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Decoding Fast-Food Menus

The hidden persuaders of fast food

Fast-food menus are among the most rigorously tested products of our consumer culture. Because the decision of what to order for lunch isn't that important in the grand scheme of things, we don't spend much time or thought on it. Instead, we rely on subtle cues in the environment. Say your friend mentioned having a barbecue sandwich yesterday. The odds are, you're more likely to try a McRib sandwich today (assuming you like barbecue, and the friend). Memories are short, so the most powerful source of cues is the menu. Chains know that and spend a lot of effort on their menus. In many cases, menus and prices are intended to nudge consumers into ordering more than they might have otherwise.
• The Starbucks menu uses the "rule of three." The menu offers three sizes of coffees, given the enigmatic names of Tall, Grande, and Venti. (They're 12, 16, and 20 ounces respectively; 24 ounces for cold Venti drinks, to allow for ice.) Since Starbucks newbies won't know what they're getting, they tend to order the middle choice, Grande. In the psychology literature, this is known as "extremeness aversion" — people instinctively favor a middle choice, figuring it's safer. Guess what? You've just ordered two cups of expensive coffee. The Grande's sixteen ounces is two regular cups. Here's a secret: Manys Starbucks will serve you eight ounces of coffee, but you have to ask for a "Short" coffee (which isn't listed on the menu). You do have to remember that password "Short," though: Company policy says that a customer who asks for a "small" coffee is to be given a "Tall" one.

• Anyone who doubts the power of prices ending in 9 should check out a fast-food menu. The menu above, at a Los Angeles Pollo Loco outlet, has 75 prices, and all but one end in the digit "9."

• The exception: a deal offering 10 buffalo wings for $5. Quick: How much is that per wing? It takes most of us a moment to do the math. And that's the point: not many people bother, not with kids screaming in the back seat. But "10 wings for $5" sounds like a better deal than "50 cents a wing."

• The most common trick of fast-food menus is the "combo meal." As everyone understands, the combo meal offers an incentive to order something extra. The burger plus fries plus soda combination costs just pennies more than burger plus soda à la carte. You might as well get the fries — you're practically throwing away money if you don't order them. For most consumers, this train of thought is irresistible.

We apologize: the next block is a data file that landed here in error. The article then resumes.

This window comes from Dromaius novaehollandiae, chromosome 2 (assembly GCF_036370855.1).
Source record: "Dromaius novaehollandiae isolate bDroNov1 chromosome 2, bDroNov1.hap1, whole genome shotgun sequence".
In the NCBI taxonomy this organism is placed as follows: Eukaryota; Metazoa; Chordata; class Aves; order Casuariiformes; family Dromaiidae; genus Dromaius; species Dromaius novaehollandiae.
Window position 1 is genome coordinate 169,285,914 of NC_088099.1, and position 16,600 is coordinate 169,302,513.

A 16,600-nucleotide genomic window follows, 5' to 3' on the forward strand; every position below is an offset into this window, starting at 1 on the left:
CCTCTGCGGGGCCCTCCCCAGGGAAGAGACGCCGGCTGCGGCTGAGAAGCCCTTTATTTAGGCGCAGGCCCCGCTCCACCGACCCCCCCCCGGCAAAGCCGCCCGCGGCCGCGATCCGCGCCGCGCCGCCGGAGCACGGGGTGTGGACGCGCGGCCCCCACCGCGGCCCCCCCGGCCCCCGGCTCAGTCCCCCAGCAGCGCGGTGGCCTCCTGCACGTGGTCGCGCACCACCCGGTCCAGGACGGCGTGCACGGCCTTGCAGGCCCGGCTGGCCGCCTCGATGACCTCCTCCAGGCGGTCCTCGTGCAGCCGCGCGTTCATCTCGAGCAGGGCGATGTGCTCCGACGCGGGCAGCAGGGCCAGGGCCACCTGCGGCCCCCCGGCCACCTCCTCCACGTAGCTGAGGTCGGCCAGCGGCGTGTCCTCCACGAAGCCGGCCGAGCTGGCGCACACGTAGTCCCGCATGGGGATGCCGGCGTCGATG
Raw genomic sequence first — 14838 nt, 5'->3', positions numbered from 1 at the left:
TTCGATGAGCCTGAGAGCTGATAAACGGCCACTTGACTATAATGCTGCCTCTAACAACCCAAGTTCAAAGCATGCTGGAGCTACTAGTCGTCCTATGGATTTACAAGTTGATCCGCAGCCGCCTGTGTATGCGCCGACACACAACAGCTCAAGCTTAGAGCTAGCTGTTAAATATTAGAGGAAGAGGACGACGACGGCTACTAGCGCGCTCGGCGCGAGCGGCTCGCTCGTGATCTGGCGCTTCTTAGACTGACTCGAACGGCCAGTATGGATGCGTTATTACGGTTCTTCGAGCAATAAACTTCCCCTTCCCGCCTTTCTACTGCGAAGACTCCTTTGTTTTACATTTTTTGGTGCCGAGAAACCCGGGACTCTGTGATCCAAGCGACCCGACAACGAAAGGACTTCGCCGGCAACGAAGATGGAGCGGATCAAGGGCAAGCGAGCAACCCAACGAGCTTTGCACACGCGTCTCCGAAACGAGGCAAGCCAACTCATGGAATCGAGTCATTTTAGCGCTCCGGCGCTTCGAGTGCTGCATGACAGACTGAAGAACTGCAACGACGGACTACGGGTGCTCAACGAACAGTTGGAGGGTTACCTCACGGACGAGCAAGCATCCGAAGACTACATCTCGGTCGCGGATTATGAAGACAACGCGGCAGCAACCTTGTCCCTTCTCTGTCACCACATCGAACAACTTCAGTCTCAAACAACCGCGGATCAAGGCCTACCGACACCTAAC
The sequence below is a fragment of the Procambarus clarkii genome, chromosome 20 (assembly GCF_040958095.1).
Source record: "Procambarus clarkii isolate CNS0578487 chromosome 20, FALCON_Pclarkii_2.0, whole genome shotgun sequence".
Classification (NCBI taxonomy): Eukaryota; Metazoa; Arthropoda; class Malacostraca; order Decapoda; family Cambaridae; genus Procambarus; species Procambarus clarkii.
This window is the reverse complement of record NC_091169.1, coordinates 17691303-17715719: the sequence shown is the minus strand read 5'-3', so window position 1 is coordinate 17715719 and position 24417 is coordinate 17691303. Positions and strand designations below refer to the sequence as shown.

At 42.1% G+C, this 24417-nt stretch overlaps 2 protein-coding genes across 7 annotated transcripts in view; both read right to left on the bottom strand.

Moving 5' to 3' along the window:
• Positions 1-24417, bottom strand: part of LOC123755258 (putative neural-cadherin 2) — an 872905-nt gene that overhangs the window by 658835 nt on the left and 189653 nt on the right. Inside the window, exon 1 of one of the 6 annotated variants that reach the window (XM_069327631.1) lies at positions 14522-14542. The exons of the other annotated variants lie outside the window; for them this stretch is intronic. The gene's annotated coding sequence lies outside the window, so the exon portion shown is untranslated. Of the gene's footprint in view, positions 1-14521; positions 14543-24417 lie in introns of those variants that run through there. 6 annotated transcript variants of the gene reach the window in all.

There's another reason fast-food places offer combo meals. They foster confusion. It's hard to be sure how much the burger costs, and how much the drink costs, and whether it's too much. So consumers are a bit less price-sensitive with combos. Of course, eventually repeat customers become familiar with the prices of their favorite combos. For this reason, fast-food menus are an ever-changing caloric kaleidoscope. New entrees are offered, and old ones change or vanish. Combos can be super-sized. Do you want curly fries? You can't buy exactly the same thing you did last time (neither can you compare prices, exactly).
• Critics have blasted the nutritional value of fast food, causing both the industry and government to take action. Since 2008 New York City has required fast-food places to post calories—in large fonts—on menus. This may or may not have promoted healthier eating. It probably hasn't hurt chain profits, though. The reason is that consumers now have two sets of numbers to juggle: calories and dollars. As many experiments have shown, the human mind has a finite capacity to deal with numerical information. By encouraging diners to pay more attention to calories, the new menus prompt them to pay less attention to prices. That gives chains scope to charge a little more. (Not only that, the salads are among the most expensive things on the McDonald's menu, anyway.)

Poundstone, William. "Menu Mind Games." New York, December 14, 2009.
Poundstone, William. "Menu Psych." YouTube, 2009.

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